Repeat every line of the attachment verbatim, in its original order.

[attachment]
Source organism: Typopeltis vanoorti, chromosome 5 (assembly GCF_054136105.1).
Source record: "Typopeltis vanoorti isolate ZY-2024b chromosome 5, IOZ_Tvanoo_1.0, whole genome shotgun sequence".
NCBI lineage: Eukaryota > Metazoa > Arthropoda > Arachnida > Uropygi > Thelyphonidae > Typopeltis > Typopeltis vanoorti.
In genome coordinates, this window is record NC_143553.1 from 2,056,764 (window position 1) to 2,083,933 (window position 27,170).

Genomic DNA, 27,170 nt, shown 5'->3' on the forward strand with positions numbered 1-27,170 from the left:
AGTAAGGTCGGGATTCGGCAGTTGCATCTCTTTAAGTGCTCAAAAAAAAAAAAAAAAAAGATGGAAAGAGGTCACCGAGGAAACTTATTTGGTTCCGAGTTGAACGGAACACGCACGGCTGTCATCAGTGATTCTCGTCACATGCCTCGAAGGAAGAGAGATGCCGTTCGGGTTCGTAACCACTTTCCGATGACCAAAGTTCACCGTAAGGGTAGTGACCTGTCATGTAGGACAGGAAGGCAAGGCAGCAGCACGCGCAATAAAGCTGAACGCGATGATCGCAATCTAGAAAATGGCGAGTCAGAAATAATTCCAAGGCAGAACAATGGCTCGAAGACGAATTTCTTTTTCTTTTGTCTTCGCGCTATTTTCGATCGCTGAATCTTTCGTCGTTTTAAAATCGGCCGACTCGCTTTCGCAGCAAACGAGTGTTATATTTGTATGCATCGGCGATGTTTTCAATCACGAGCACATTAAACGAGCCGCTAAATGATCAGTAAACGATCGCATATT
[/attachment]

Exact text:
Source organism: Typopeltis vanoorti, chromosome 5 (assembly GCF_054136105.1).
Source record: "Typopeltis vanoorti isolate ZY-2024b chromosome 5, IOZ_Tvanoo_1.0, whole genome shotgun sequence".
NCBI lineage: Eukaryota > Metazoa > Arthropoda > Arachnida > Uropygi > Thelyphonidae > Typopeltis > Typopeltis vanoorti.
In genome coordinates, this window is record NC_143553.1 from 2,056,764 (window position 1) to 2,083,933 (window position 27,170).

Genomic DNA, 27,170 nt, shown 5'->3' on the forward strand with positions numbered 1-27,170 from the left:
AGTAAGGTCGGGATTCGGCAGTTGCATCTCTTTAAGTGCTCAAAAAAAAAAAAAAAAAAGATGGAAAGAGGTCACCGAGGAAACTTATTTGGTTCCGAGTTGAACGGAACACGCACGGCTGTCATCAGTGATTCTCGTCACATGCCTCGAAGGAAGAGAGATGCCGTTCGGGTTCGTAACCACTTTCCGATGACCAAAGTTCACCGTAAGGGTAGTGACCTGTCATGTAGGACAGGAAGGCAAGGCAGCAGCACGCGCAATAAAGCTGAACGCGATGATCGCAATCTAGAAAATGGCGAGTCAGAAATAATTCCAAGGCAGAACAATGGCTCGAAGACGAATTTCTTTTTCTTTTGTCTTCGCGCTATTTTCGATCGCTGAATCTTTCGTCGTTTTAAAATCGGCCGACTCGCTTTCGCAGCAAACGAGTGTTATATTTGTATGCATCGGCGATGTTTTCAATCACGAGCACATTAAACGAGCCGCTAAATGATCAGTAAACGATCGCATATT